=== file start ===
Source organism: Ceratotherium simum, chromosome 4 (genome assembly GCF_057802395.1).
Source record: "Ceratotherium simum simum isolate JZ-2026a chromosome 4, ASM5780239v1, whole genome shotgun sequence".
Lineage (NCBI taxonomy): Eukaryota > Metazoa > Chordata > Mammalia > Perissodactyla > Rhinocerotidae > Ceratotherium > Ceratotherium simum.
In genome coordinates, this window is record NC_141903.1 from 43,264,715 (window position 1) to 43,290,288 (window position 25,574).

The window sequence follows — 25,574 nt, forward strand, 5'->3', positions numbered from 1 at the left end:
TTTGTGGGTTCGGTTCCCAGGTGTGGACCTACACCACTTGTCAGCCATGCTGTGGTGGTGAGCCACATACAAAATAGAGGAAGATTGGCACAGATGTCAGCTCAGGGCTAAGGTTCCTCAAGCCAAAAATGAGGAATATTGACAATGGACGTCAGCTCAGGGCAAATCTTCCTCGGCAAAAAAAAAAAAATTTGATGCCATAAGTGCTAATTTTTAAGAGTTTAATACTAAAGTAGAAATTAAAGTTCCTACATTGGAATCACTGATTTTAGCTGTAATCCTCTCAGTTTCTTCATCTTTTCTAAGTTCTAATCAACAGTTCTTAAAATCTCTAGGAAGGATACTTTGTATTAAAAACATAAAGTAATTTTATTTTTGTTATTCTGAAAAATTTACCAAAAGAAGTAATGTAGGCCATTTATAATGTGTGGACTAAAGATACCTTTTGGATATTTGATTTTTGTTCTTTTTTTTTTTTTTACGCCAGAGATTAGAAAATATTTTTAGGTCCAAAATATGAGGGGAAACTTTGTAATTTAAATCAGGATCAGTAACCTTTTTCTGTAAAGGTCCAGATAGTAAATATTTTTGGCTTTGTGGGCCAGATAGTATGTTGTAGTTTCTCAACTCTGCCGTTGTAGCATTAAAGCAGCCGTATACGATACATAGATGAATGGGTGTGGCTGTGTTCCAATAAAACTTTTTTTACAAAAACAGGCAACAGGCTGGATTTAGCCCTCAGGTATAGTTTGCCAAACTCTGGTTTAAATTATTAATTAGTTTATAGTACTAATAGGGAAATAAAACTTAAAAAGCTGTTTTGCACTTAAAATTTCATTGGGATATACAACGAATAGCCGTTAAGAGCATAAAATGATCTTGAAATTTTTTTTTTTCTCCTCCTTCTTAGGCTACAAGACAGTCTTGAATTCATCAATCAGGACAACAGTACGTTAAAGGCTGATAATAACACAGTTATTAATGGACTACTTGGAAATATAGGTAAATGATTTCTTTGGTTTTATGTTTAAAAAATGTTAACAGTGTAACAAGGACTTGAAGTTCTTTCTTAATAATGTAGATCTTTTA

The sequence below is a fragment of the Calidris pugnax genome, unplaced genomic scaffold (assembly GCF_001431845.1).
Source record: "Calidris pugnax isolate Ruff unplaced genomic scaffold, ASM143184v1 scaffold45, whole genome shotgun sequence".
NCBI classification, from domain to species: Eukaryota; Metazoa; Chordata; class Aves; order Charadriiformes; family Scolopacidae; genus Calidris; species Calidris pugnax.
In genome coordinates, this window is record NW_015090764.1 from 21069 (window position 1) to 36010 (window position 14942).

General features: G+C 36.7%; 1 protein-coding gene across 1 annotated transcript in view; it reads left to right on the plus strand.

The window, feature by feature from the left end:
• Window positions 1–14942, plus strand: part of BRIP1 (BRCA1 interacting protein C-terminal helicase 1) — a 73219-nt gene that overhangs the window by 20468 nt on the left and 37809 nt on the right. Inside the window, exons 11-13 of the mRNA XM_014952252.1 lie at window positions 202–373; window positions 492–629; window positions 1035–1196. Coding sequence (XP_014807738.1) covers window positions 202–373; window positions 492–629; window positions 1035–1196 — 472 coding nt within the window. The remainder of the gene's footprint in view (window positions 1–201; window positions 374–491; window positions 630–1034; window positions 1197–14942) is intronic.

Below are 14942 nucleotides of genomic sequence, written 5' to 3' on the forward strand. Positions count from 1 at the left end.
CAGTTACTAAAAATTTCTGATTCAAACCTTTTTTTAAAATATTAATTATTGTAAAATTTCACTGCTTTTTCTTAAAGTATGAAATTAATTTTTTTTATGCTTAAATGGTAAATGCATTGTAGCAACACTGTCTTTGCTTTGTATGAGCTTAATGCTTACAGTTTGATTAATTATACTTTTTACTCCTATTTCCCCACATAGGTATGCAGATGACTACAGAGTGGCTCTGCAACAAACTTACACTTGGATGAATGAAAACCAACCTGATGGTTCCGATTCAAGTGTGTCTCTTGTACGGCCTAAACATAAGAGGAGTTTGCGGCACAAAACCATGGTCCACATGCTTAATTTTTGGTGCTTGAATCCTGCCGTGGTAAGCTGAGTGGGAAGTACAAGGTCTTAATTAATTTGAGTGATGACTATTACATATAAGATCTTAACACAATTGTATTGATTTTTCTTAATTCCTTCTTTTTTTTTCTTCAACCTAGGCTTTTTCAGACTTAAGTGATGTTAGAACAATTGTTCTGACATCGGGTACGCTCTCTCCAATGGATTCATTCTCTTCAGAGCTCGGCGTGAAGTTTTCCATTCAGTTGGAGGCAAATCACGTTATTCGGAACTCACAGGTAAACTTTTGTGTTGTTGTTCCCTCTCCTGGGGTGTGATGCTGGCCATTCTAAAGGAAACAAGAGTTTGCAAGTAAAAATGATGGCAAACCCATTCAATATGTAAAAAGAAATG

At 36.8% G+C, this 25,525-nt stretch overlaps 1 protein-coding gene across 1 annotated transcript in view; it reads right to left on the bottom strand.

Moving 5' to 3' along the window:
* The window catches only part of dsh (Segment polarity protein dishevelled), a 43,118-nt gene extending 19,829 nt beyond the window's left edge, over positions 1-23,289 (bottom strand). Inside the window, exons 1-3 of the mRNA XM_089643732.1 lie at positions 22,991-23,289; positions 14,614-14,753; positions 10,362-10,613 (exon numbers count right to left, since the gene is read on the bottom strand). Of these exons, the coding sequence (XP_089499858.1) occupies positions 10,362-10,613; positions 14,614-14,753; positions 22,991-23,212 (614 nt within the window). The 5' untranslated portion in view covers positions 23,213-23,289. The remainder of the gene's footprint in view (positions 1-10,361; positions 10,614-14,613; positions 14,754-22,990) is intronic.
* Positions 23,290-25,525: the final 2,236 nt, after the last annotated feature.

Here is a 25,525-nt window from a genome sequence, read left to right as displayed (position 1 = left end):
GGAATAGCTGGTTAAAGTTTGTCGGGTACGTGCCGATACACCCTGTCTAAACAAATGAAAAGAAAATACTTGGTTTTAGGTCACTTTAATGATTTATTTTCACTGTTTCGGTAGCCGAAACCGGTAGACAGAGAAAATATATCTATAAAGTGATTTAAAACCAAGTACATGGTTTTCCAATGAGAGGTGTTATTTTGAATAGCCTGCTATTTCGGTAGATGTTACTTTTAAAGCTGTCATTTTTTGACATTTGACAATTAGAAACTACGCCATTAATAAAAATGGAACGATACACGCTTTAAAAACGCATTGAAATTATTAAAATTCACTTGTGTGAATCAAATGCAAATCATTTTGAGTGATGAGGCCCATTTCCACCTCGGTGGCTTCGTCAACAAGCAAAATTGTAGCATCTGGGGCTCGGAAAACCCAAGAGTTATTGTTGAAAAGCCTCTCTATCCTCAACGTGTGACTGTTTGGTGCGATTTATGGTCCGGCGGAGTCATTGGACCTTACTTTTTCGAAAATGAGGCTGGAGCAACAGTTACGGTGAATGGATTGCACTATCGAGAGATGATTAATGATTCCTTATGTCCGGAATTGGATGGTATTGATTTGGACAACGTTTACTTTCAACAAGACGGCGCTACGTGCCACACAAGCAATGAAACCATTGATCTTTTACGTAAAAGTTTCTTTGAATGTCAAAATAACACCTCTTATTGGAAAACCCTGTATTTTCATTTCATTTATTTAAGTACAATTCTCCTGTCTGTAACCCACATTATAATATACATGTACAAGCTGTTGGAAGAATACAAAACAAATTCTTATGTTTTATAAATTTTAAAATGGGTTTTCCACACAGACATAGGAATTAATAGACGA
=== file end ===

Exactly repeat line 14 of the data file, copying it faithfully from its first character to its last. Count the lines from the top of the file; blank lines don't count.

Below are 14942 nucleotides of genomic sequence, written 5' to 3' on the forward strand. Positions count from 1 at the left end.